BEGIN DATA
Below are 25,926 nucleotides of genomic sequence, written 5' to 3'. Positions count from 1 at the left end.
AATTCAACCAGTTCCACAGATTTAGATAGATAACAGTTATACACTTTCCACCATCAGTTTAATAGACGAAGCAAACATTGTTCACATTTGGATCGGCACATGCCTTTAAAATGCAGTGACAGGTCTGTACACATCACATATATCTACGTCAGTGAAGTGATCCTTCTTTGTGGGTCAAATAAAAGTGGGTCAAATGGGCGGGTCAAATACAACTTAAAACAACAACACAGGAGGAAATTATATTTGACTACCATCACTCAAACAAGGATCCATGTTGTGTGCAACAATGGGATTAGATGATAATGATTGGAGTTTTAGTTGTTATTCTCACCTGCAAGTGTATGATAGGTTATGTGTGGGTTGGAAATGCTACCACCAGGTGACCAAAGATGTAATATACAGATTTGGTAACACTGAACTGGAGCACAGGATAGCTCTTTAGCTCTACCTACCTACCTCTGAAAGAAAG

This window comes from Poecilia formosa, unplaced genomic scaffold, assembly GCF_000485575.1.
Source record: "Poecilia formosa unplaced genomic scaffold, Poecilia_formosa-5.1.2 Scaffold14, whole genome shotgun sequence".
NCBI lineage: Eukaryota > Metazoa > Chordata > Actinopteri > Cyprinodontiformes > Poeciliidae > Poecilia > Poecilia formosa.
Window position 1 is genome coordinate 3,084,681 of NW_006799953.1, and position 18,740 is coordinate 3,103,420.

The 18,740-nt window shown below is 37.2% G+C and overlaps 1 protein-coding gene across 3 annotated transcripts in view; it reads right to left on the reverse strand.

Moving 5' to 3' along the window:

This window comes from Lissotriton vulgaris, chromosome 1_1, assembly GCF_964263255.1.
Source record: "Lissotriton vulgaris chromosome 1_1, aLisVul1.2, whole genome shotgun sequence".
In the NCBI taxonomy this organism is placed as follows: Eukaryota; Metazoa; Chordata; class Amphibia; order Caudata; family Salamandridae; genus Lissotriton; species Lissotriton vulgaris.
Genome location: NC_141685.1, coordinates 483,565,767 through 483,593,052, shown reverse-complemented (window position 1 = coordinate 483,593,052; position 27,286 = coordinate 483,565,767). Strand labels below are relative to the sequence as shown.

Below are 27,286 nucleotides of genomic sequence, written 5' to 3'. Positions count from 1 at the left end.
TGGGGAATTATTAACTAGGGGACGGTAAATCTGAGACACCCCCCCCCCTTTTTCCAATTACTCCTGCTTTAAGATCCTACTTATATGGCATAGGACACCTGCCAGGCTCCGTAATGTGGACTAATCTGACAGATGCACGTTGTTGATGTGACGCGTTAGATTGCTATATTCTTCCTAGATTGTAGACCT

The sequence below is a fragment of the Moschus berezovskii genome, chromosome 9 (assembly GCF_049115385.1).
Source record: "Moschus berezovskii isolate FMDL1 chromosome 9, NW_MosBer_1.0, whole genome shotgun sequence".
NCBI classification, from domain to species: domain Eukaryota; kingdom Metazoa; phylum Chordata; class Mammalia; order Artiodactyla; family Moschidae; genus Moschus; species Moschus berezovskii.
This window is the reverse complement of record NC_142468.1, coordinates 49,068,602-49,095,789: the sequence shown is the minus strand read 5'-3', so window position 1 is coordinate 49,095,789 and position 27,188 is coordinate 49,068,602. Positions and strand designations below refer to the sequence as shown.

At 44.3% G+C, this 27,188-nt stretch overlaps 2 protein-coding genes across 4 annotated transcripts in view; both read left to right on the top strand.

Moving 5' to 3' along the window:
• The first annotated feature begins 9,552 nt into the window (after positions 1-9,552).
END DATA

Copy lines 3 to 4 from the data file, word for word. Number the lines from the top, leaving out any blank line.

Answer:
This window comes from Poecilia formosa, unplaced genomic scaffold, assembly GCF_000485575.1.
Source record: "Poecilia formosa unplaced genomic scaffold, Poecilia_formosa-5.1.2 Scaffold14, whole genome shotgun sequence".